2022 ICD-10-CM Code S23.171S

Dislocation of T12/L1 thoracic vertebra, sequela

Version 2021

Valid for Submission

ICD-10:S23.171S
Short Description:Dislocation of T12/L1 thoracic vertebra, sequela
Long Description:Dislocation of T12/L1 thoracic vertebra, sequela

Code Classification

  • Injury, poisoning and certain other consequences of external causes (S00–T98)
    • Injuries to the thorax (S20-S29)
      • Dislocation and sprain of joints and ligaments of thorax (S23)

S23.171S is a billable diagnosis code used to specify a medical diagnosis of dislocation of t12/l1 thoracic vertebra, sequela. The code S23.171S is valid during the fiscal year 2022 from October 01, 2021 through September 30, 2022 for the submission of HIPAA-covered transactions.

The ICD-10-CM code S23.171S might also be used to specify conditions or terms like fracture dislocation of spine or fracture dislocation of thoracolumbar junction. The code is exempt from present on admission (POA) reporting for inpatient admissions to general acute care hospitals.

S23.171S is a sequela code, includes a 7th character and should be used for complications that arise as a direct result of a condition like dislocation of t12/l1 thoracic vertebra. According to ICD-10-CM Guidelines a "sequela" code should be used for chronic or residual conditions that are complications of an initial acute disease, illness or injury. The most common sequela is pain. Usually, two diagnosis codes are needed when reporting sequela. The first code describes the nature of the sequela while the second code describes the sequela or late effect.

Coding Guidelines

The appropriate 7th character is to be added to each code from block Dislocation and sprain of joints and ligaments of thorax (S23). Use the following options for the aplicable episode of care:

Approximate Synonyms

The following clinical terms are approximate synonyms or lay terms that might be used to identify the correct diagnosis code:

Present on Admission (POA)

S23.171S is exempt from POA reporting - The Present on Admission (POA) indicator is used for diagnosis codes included in claims involving inpatient admissions to general acute care hospitals. POA indicators must be reported to CMS on each claim to facilitate the grouping of diagnoses codes into the proper Diagnostic Related Groups (DRG). CMS publishes a listing of specific diagnosis codes that are exempt from the POA reporting requirement. Review other POA exempt codes here.

CMS POA Indicator Options and Definitions
POA Indicator CodePOA Reason for CodeCMS will pay the CC/MCC DRG?
YDiagnosis was present at time of inpatient admission.YES
NDiagnosis was not present at time of inpatient admission.NO
UDocumentation insufficient to determine if the condition was present at the time of inpatient admission.NO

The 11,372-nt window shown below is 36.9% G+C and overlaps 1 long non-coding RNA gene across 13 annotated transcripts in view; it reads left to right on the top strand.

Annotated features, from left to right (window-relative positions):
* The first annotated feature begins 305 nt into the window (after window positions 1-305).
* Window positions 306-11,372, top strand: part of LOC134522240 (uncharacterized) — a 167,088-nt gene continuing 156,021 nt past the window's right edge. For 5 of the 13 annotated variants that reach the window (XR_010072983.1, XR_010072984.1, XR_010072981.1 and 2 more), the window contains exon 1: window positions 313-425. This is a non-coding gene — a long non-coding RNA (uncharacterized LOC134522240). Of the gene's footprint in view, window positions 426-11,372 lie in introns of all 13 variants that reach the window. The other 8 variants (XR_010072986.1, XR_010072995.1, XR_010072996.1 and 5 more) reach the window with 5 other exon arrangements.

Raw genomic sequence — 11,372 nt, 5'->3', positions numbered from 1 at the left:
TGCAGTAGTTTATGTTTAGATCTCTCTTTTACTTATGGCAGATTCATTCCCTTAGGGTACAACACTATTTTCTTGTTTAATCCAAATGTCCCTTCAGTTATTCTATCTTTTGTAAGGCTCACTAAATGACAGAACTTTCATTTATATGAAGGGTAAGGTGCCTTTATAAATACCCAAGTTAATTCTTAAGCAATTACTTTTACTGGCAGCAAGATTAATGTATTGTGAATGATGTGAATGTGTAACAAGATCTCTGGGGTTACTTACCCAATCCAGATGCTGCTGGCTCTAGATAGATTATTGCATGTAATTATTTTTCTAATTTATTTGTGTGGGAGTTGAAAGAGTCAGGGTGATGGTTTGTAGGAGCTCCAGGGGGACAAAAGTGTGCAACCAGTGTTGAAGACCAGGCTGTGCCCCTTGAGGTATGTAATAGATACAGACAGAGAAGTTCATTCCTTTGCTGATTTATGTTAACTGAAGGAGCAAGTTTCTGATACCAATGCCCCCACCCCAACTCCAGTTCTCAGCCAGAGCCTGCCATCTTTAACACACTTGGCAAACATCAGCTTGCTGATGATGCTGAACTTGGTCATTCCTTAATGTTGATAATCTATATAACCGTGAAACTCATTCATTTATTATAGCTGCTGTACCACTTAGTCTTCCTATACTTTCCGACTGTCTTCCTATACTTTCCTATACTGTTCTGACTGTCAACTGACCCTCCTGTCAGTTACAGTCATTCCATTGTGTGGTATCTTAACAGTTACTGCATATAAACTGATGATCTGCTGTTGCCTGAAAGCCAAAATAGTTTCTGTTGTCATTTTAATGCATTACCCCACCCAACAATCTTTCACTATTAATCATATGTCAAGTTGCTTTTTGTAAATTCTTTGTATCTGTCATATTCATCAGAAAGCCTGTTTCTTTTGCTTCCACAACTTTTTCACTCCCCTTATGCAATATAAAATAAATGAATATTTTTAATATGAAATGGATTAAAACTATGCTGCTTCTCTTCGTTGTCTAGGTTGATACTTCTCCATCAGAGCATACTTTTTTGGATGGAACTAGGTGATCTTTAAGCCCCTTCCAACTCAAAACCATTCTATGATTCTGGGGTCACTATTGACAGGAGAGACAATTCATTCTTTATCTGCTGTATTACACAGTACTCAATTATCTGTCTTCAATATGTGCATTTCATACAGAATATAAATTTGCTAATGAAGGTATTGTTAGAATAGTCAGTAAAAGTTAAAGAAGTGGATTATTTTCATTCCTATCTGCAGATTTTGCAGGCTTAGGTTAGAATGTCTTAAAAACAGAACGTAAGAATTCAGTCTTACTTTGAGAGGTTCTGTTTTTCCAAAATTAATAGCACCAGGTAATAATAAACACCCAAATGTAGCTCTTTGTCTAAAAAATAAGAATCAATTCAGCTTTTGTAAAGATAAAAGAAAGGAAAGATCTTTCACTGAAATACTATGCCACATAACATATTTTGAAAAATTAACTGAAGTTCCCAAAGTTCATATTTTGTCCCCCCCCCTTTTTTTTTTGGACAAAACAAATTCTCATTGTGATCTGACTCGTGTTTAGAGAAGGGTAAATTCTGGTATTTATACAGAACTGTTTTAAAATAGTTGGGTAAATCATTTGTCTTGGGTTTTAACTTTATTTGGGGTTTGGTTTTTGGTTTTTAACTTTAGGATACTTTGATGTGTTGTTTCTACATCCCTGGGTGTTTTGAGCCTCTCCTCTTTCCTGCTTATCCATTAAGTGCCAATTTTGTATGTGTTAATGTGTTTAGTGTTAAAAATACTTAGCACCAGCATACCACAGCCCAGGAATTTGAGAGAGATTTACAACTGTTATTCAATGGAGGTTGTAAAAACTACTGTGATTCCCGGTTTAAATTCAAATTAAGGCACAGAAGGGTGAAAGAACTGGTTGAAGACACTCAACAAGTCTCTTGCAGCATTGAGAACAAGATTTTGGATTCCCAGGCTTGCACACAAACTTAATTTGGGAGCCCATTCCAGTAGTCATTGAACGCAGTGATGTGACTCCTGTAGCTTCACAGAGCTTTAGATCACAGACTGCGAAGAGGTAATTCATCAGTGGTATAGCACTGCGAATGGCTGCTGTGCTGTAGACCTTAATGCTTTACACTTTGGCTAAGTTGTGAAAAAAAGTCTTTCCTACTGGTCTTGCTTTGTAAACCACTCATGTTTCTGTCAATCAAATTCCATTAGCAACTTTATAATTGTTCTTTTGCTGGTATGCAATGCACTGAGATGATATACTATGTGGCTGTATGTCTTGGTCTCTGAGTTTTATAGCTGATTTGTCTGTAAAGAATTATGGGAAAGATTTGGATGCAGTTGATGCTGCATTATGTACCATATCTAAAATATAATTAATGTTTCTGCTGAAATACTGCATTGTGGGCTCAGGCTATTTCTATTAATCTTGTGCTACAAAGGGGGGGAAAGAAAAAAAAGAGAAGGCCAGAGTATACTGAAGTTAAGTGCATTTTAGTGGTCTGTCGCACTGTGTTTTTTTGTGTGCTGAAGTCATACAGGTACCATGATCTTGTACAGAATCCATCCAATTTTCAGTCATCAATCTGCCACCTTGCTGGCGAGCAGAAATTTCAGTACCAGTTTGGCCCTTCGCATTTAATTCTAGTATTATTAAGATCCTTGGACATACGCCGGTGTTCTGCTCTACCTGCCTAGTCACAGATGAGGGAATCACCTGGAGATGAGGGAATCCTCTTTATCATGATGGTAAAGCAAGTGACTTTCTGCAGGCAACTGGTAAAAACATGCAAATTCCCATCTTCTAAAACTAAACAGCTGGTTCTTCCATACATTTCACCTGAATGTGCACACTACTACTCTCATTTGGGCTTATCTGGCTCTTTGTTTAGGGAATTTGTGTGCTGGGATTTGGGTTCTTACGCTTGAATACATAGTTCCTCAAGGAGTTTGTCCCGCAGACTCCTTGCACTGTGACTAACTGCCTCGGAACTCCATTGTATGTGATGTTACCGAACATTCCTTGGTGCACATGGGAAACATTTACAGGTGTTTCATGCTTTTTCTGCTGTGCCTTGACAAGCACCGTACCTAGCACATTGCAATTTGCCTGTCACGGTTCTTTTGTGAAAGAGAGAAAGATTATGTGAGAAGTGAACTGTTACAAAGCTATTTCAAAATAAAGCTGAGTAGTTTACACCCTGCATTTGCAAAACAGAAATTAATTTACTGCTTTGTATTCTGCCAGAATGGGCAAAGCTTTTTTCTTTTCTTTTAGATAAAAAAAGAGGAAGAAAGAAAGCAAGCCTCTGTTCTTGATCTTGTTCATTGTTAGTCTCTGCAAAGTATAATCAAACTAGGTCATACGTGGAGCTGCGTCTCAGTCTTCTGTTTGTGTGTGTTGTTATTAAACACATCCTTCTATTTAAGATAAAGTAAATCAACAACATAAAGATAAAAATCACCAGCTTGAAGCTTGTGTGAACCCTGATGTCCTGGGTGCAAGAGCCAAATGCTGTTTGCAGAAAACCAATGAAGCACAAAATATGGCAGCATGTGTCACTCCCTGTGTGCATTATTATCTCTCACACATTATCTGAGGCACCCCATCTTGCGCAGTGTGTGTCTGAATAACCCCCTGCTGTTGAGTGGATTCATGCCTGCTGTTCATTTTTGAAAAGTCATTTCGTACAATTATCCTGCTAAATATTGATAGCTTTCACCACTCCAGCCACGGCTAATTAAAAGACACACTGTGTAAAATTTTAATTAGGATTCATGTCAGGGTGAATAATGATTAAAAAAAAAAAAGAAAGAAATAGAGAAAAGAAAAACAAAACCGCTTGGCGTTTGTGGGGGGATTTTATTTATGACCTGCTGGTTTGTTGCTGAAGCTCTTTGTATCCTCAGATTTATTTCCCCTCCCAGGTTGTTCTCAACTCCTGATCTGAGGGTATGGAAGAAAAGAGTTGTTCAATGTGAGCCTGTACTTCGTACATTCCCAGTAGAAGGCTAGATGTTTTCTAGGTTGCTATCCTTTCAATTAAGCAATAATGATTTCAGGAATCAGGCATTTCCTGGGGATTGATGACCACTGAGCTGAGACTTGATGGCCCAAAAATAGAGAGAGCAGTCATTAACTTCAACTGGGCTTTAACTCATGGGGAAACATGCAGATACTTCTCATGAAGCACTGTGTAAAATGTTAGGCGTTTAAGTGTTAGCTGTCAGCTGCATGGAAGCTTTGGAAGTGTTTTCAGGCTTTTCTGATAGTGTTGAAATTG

WClinically undetermined - unable to clinically determine whether the condition was present at the time of inpatient admission.YES
1Unreported/Not used - Exempt from POA reporting. NO

Convert S23.171S to ICD-9 Code

The General Equivalency Mapping (GEM) crosswalk indicates an approximate mapping between the ICD-10 code S23.171S its ICD-9 equivalent. The approximate mapping means there is not an exact match between the ICD-10 code and the ICD-9 code and the mapped code is not a precise representation of the original code.

Information for Patients


Dislocations

Dislocations are joint injuries that force the ends of your bones out of position. The cause is often a fall or a blow, sometimes from playing a contact sport. You can dislocate your ankles, knees, shoulders, hips, elbows and jaw. You can also dislocate your finger and toe joints. Dislocated joints often are swollen, very painful and visibly out of place. You may not be able to move it.

A dislocated joint is an emergency. If you have one, seek medical attention. Treatment depends on which joint you dislocate and the severity of the injury. It might include manipulations to reposition your bones, medicine, a splint or sling, and rehabilitation. When properly repositioned, a joint will usually function and move normally again in a few weeks. Once you dislocate a shoulder or kneecap, you are more likely to dislocate it again. Wearing protective gear during sports may help prevent dislocations.


[Learn More in MedlinePlus]

Spine Injuries and Disorders

Your backbone, or spine, is made up of 26 bone discs called vertebrae. The vertebrae protect your spinal cord and allow you to stand and bend. A number of problems can change the structure of the spine or damage the vertebrae and surrounding tissue. They include

Spinal diseases often cause pain when bone changes put pressure on the spinal cord or nerves. They can also limit movement. Treatments differ by disease, but sometimes they include back braces and surgery.


[Learn More in MedlinePlus]

Code History

  • FY 2021 - No Change, effective from 10/1/2020 through 9/30/2021
  • FY 2020 - No Change, effective from 10/1/2019 through 9/30/2020
  • FY 2019 - No Change, effective from 10/1/2018 through 9/30/2019
  • FY 2018 - No Change, effective from 10/1/2017 through 9/30/2018
  • FY 2017 - No Change, effective from 10/1/2016 through 9/30/2017
  • FY 2016 - New Code, effective from 10/1/2015 through 9/30/2016 (First year ICD-10-CM implemented into the HIPAA code set)